It was laughable how useless my efforts seemed when my dad would come home from the pharmacy and they'd both disappear into their bathroom. The house would be clean, my mom would start cooking meals again, there was laughter and life in the house. As sick as it sounds, I loved appointment days, because I got my parents back even if only for a brief while. And I hated appointment days, because I knew it was the start of another ugly vicious cycle.

Joe and I struggled with our next move, if we even had one. Did we call the new doctor and tell him the prescriptions he was doling out were being abused? Did we stage an intervention? My parents wouldn't hear anything about us checking them into a rehabilitation center and they wouldn't give an inch in any direction when we suggested help.

Things went on in this new, enlightened version of hell for a while. Then my mother ended up in the hospital again in 2010 after another suicide attempt via overdosing on pills.

Another call from Joe while I was at work, letting me know that mom had been admitted. That third time, I didn't go to visit her. It was also the time she was in the longest. I was furious at her, now that things were out in the open, for not talking to me, letting me know how she was feeling. Not letting me help or get help before it got to that point of despair again. 

When she was released, my aunt -- the same aunt who had blown my world open -- suggested that my mom go out there to her place for a prolonged visit. She actually suggested both my folks go, but my father's pride wouldn't allow him. Two weeks clean from being in the hospital, my mom boarded a plane and spent another two weeks reconnecting with her sister, going to Narcotics Anonymous meetings, sightseeing, and being happier than she had been in almost a decade, despite missing my father.

At home, my dad and I watched movies, ate dinners together, and tried to ignore the quietness in the house. He went to his appointment, but in a new attempt at controlling his addiction, he turned the pills over to my brother, who had agreed to be in control of them and dole them out in order to make them last the month. It was a sloppy solution, but it was a solution. It worked for a while.

When my mother got home, she and my dad starting going to NA meetings together. Things were finally starting to resemble normalcy again. I didn't point out the hypocrisy of my father using in controlled amounts and going to meetings, because I was so encouraged he was going to meetings in the first place.

I wish I could say it lasted, and they're both clean now, but it didn't turn out that way. My dad has been clean on and off. He's off again at the moment, though he doesn't bring pills into the house out of respect for my mother. I told him, if he really respected her, he would quit using, but that little suggestion falls on deaf ears. He's not ready to stop using. It's that simple. 

Now that my mom is clean, his cycles seem particularly repulsive. His depression gets pitch black when he's out of meds. The light goes out of his eyes completely, replaced by the glow of the television, which stays on all hours. He's surrounded by an even larger cloud of cigarette smoke than normal.

Then, when he is able to start using again, he overdoes it, and doesn't sleep for days and days on end. Though he will occasionally pass out, standing up, for a few moments at a time. If one of us suggests that he try and properly sleep, he gets belligerent. He talks to himself constantly, sings, makes noise until he's hoarse, and drums on the counter, the sink, anything. It's pathetic, and childish, and annoying. It's difficult to focus on anything with the constant outer monologue and the musical accompaniments, and sometimes sleep can almost be impossible.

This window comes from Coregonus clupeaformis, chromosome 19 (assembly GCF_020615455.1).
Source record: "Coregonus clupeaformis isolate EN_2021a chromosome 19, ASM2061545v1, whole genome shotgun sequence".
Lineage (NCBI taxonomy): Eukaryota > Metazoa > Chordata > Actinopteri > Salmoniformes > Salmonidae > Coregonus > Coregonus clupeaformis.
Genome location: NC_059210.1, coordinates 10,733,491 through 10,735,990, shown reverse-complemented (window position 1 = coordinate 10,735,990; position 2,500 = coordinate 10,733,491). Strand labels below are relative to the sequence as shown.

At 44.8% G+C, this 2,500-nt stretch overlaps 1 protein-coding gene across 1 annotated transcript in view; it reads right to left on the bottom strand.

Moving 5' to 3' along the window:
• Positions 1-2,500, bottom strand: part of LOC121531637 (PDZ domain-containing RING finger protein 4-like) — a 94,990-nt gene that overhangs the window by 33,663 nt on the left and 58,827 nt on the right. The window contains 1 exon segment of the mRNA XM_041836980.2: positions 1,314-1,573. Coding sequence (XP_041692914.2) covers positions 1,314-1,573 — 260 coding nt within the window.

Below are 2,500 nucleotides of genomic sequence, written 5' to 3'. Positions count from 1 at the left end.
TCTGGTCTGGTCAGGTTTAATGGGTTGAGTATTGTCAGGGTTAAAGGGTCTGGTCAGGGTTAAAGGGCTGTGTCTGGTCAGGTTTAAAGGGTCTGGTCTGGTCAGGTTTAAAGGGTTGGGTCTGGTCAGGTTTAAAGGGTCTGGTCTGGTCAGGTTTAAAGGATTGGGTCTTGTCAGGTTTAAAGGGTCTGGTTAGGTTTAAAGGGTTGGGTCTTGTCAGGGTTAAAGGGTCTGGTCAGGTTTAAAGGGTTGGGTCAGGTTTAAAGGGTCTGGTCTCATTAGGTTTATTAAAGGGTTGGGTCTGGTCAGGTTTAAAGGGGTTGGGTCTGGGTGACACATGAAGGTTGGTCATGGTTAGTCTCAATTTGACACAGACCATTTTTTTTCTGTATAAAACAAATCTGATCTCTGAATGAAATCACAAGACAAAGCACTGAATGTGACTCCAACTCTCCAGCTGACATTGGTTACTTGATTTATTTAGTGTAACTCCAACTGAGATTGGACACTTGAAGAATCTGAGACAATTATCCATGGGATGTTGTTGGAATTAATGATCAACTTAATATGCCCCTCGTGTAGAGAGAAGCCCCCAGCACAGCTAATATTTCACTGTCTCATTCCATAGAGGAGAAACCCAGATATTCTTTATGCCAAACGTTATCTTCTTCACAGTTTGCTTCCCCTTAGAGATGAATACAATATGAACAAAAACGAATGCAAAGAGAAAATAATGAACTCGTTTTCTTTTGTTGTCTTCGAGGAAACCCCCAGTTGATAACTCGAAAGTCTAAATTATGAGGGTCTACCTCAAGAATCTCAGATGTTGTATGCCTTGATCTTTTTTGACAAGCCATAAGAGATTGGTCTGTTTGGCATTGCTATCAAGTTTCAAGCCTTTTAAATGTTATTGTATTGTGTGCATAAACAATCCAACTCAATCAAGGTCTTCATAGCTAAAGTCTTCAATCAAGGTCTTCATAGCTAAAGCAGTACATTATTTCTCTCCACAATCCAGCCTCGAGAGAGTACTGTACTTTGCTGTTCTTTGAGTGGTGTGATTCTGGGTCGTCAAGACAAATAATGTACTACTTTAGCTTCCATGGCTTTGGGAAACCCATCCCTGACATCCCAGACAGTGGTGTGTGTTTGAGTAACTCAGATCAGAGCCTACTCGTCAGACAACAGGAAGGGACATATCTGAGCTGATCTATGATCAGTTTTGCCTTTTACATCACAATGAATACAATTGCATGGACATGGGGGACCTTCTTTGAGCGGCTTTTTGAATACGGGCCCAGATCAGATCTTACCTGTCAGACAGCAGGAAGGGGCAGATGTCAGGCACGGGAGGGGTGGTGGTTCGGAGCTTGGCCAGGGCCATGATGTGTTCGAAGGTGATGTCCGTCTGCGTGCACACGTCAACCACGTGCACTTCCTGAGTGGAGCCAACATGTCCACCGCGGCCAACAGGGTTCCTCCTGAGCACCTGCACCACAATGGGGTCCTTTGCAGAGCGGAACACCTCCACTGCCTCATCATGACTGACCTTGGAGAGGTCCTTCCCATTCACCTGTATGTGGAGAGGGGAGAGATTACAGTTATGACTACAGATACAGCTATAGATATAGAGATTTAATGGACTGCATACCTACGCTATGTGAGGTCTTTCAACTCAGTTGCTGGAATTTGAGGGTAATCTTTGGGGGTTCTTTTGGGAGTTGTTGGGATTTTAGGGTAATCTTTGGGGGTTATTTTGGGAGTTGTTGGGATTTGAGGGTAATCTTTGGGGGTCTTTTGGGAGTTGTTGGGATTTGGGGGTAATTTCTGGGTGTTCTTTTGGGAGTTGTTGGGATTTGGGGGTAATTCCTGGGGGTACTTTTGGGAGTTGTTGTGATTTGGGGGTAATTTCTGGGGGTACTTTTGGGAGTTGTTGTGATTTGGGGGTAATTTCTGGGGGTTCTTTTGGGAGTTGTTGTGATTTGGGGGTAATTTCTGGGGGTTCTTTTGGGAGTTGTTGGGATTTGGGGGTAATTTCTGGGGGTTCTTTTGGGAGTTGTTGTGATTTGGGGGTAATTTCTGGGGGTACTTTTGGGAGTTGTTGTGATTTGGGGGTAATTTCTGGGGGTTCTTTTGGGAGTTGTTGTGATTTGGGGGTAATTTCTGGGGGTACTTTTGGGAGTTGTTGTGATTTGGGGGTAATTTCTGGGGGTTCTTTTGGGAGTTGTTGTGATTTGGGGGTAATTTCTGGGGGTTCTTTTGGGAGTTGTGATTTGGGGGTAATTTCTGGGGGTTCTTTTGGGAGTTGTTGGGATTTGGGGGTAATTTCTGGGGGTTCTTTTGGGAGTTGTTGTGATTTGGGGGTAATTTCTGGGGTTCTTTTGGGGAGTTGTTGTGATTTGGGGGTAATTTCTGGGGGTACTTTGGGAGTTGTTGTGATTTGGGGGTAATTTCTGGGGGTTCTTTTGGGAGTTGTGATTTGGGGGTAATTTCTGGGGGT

But mom and I live our lives around him, as if these things are normal. Sadly, even as bad as they are, they're more normal than things have been in the past.

My mom has managed to stay clean for several years now. That is the part of my story that contains the most hope for me. She's found strength in herself, through reconnecting with her family, therapy, regular doctor visits to keep her disease and her addiction monitored, and getting a dog. Really. 

Having the pup around keeps her organized and motivated. It gives her a reason to get up in the morning, to exercise, to maintain a schedule. He's been a therapeutic little bastard, even if he's spoiled rotten. She and I are closer than we've ever been, our relationship as mom and daughter more open and honest than it's ever had the chance to be.

My parents are in their late 50s now. They live in a suburban, almost rural town. They don't drink, they don't gamble, and they usually drive the speed limit. My dad knows more about cars and music than I could ever learn, and he was happy to teach me how to put my first garden into the ground last spring. My mother is an amazing artist, can cook or bake anything without a recipe, and she'll school your ass in a game of Words with Friends without breaking a sweat. Together, they're two of the funniest people I know. My folks raised two kids to be pretty decent and productive human beings, with the right amount of confidence and humility, if I do say so myself. 

They're also drug addicts. It's a part of them as much as any other part.

This is my story. It was not easy to get here. I wish I had noticed the signs of addiction earlier. I wish I had had the balls to do something other than cry, and worry, and get angry. I wish I had reached out to someone for help before things got to the points that they did. It's not so much a cliché as a brutal truth. It can happen to anyone.

If you're suffering because of someone else's addiction, show concern, be supportive, but take care of yourself first. Google local treatment centers, recovery meetings, information sessions, or support groups. If you're not sure where to turn for help, start here, or here.

This month I found out I'll be needing additional surgery on my wrist. I know once again my doctor will suggest Oxycontin, and I know once again I will tell him, "Never."